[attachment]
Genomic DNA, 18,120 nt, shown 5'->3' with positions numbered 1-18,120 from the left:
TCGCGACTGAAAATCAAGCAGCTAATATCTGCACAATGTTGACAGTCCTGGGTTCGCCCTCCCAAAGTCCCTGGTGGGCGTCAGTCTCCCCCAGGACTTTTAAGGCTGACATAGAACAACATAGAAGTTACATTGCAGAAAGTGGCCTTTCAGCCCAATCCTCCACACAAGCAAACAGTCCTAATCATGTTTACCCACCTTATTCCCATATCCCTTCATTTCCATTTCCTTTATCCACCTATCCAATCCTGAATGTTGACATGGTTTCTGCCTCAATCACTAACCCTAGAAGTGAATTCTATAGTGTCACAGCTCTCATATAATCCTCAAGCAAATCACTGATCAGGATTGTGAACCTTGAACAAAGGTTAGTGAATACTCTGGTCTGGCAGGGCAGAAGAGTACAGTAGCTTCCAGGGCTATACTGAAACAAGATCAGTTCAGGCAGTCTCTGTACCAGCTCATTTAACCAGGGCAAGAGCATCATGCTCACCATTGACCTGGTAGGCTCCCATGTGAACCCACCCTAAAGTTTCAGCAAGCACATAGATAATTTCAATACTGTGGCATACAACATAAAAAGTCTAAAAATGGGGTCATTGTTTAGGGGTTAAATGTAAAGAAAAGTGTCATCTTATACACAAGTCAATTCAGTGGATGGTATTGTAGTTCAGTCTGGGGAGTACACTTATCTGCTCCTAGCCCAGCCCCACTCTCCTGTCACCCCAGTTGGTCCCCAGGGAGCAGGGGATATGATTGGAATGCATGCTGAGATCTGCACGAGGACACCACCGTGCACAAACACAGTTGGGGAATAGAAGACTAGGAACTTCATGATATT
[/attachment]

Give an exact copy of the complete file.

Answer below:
Genomic DNA, 18,120 nt, shown 5'->3' with positions numbered 1-18,120 from the left:
TCGCGACTGAAAATCAAGCAGCTAATATCTGCACAATGTTGACAGTCCTGGGTTCGCCCTCCCAAAGTCCCTGGTGGGCGTCAGTCTCCCCCAGGACTTTTAAGGCTGACATAGAACAACATAGAAGTTACATTGCAGAAAGTGGCCTTTCAGCCCAATCCTCCACACAAGCAAACAGTCCTAATCATGTTTACCCACCTTATTCCCATATCCCTTCATTTCCATTTCCTTTATCCACCTATCCAATCCTGAATGTTGACATGGTTTCTGCCTCAATCACTAACCCTAGAAGTGAATTCTATAGTGTCACAGCTCTCATATAATCCTCAAGCAAATCACTGATCAGGATTGTGAACCTTGAACAAAGGTTAGTGAATACTCTGGTCTGGCAGGGCAGAAGAGTACAGTAGCTTCCAGGGCTATACTGAAACAAGATCAGTTCAGGCAGTCTCTGTACCAGCTCATTTAACCAGGGCAAGAGCATCATGCTCACCATTGACCTGGTAGGCTCCCATGTGAACCCACCCTAAAGTTTCAGCAAGCACATAGATAATTTCAATACTGTGGCATACAACATAAAAAGTCTAAAAATGGGGTCATTGTTTAGGGGTTAAATGTAAAGAAAAGTGTCATCTTATACACAAGTCAATTCAGTGGATGGTATTGTAGTTCAGTCTGGGGAGTACACTTATCTGCTCCTAGCCCAGCCCCACTCTCCTGTCACCCCAGTTGGTCCCCAGGGAGCAGGGGATATGATTGGAATGCATGCTGAGATCTGCACGAGGACACCACCGTGCACAAACACAGTTGGGGAATAGAAGACTAGGAACTTCATGATATT